In this short story by Thai novelist Duanwad Pimwana, a man searches for hope and companionship in a world of trash.
My mother and father disappeared amid the trash. My siblings and relatives, too, one by one. I have nobody. Trash is everywhere around me: the ground, the hollows, the hills are all trash. It doesn’t matter where I look, or how far, I see nothing but an unending series of overlapping mountains, trash upon trash. Trees have been flattened, homes have collapsed, rivers have been buried under piles of trash. Everything is gone; everything is trash. I look down at myself: I’m filthy and I stink. Soon enough, I will have taken my final breath, and I will become another piece of trash. When we humans must exist among heaps and heaps of garbage all the time, we’re bound to turn into garbage before long.
I don’t want to live this way, but I have no choice. I can’t remember when I last saw the surface of the earth. I do have one image burnished in my mind, a memory from twenty years ago, when I was a seven-year-old boy: I was being led by the hand, strolling down a street—I still see the scene clearly and reminisce about it all the time—the street was wide open, empty, running as far as the eye can see. I shook my hand free to run ahead of everyone. A breeze swept over from the mountains; it felt cool, refreshing. Not a single piece of trash was in sight. I yearn for that street, and I would trade my life for a chance to take a walk there again, filling my lungs with that air, even for a measly ten minutes. The street really existed, but the longer I languish among these dumps, the more I lose faith in my memory, like perhaps I only dreamed it up.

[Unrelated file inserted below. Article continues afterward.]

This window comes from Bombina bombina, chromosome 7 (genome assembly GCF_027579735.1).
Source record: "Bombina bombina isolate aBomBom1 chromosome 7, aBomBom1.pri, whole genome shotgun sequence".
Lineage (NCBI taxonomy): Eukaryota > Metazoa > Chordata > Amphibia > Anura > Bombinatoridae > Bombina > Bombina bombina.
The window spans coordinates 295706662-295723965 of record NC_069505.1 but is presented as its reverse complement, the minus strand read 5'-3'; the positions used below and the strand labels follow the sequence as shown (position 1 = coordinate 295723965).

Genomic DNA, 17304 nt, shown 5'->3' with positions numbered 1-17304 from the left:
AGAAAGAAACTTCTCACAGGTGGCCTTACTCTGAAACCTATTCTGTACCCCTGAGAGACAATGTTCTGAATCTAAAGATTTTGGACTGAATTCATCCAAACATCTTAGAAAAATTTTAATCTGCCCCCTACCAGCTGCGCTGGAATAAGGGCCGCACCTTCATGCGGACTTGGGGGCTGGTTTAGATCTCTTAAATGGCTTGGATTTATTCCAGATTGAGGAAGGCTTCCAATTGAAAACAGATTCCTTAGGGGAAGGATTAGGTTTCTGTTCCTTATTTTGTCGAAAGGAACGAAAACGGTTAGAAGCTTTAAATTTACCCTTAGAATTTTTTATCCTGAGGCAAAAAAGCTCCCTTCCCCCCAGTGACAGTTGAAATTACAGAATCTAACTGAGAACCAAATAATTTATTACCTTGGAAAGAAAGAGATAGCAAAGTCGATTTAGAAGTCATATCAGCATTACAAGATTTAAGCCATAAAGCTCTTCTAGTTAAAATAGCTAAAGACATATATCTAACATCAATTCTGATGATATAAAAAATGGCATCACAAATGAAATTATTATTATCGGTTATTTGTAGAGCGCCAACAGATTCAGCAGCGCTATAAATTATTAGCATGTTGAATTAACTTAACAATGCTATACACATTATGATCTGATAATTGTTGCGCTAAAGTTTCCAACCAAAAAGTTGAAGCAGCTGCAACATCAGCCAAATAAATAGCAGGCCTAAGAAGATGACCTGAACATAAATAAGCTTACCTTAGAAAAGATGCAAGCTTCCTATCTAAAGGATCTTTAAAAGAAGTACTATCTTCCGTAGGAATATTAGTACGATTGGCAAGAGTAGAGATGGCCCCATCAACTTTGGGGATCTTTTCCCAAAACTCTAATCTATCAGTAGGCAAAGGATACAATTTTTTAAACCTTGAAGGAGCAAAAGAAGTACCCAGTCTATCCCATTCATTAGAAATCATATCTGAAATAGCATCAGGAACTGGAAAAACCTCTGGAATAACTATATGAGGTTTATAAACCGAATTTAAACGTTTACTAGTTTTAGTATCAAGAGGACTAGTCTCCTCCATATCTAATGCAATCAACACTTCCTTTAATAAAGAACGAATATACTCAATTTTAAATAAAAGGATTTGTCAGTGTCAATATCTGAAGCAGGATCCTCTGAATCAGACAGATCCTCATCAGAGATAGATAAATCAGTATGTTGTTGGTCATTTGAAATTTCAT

Each day, I wander, not only to scavenge for bits of anything edible but also in hopes of one day making it beyond all of this garbage and finding the Land Without Trash, a place said to have a human settlement, to be home to living animals and trees—according to a story that has been around since my parents still were. People we used to come across often told of the land. Some of them believed in its existence, some didn’t, but everyone strained to imagine what a clean, trashless land might be like. How was it possible for people to live without littering? How did they dispose of their garbage? And where did they hide it?
I trudge over a mountain of trash, not having run into a soul for nearly a month. A part of me is convinced that people have been subsumed in the piles of refuse, just as my parents and the rest of my family have been, but another part of me harbors a secret hope that the other trash dwellers are fighting their way to the Land Without Trash. Perhaps they have found it and, naturally, have stayed. I’m fearful for myself and full of regret: Last time, I encountered two men heading south—they believed the Land Without Trash likely lay in that direction—but I was bound east, remembering how my mother had said the Land Without Trash was situated thereabouts. The two men and I exchanged only a few words before parting ways. Several days later, it dawned on me that it had been a mistake not to join those two men. The realization left me weak and dejected, my loneliness feeling like a stab in the heart.